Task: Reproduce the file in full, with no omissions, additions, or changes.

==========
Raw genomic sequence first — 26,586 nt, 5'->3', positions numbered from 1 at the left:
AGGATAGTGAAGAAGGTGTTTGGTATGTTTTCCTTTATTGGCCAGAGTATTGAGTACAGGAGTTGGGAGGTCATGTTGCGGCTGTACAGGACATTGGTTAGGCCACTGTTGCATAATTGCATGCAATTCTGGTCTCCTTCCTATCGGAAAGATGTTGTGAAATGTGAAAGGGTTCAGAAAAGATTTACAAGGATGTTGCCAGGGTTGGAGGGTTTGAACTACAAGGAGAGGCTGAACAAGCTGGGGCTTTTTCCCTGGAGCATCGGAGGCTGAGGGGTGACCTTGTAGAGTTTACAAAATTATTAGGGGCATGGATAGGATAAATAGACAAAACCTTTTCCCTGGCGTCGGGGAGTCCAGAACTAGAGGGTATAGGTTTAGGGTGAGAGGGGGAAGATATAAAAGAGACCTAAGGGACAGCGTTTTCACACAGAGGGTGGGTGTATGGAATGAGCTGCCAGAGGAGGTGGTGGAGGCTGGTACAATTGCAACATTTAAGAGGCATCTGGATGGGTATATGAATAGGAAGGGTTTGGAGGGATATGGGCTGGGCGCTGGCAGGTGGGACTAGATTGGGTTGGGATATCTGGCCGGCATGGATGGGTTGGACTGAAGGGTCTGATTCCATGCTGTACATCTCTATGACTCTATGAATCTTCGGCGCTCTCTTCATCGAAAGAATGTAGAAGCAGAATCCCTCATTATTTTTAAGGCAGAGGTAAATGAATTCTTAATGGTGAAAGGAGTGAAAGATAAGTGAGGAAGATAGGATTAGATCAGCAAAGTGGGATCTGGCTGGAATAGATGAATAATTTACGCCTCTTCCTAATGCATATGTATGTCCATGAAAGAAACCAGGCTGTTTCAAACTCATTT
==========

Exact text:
Raw genomic sequence first — 26,586 nt, 5'->3', positions numbered from 1 at the left:
AGGATAGTGAAGAAGGTGTTTGGTATGTTTTCCTTTATTGGCCAGAGTATTGAGTACAGGAGTTGGGAGGTCATGTTGCGGCTGTACAGGACATTGGTTAGGCCACTGTTGCATAATTGCATGCAATTCTGGTCTCCTTCCTATCGGAAAGATGTTGTGAAATGTGAAAGGGTTCAGAAAAGATTTACAAGGATGTTGCCAGGGTTGGAGGGTTTGAACTACAAGGAGAGGCTGAACAAGCTGGGGCTTTTTCCCTGGAGCATCGGAGGCTGAGGGGTGACCTTGTAGAGTTTACAAAATTATTAGGGGCATGGATAGGATAAATAGACAAAACCTTTTCCCTGGCGTCGGGGAGTCCAGAACTAGAGGGTATAGGTTTAGGGTGAGAGGGGGAAGATATAAAAGAGACCTAAGGGACAGCGTTTTCACACAGAGGGTGGGTGTATGGAATGAGCTGCCAGAGGAGGTGGTGGAGGCTGGTACAATTGCAACATTTAAGAGGCATCTGGATGGGTATATGAATAGGAAGGGTTTGGAGGGATATGGGCTGGGCGCTGGCAGGTGGGACTAGATTGGGTTGGGATATCTGGCCGGCATGGATGGGTTGGACTGAAGGGTCTGATTCCATGCTGTACATCTCTATGACTCTATGAATCTTCGGCGCTCTCTTCATCGAAAGAATGTAGAAGCAGAATCCCTCATTATTTTTAAGGCAGAGGTAAATGAATTCTTAATGGTGAAAGGAGTGAAAGATAAGTGAGGAAGATAGGATTAGATCAGCAAAGTGGGATCTGGCTGGAATAGATGAATAATTTACGCCTCTTCCTAATGCATATGTATGTCCATGAAAGAAACCAGGCTGTTTCAAACTCATTT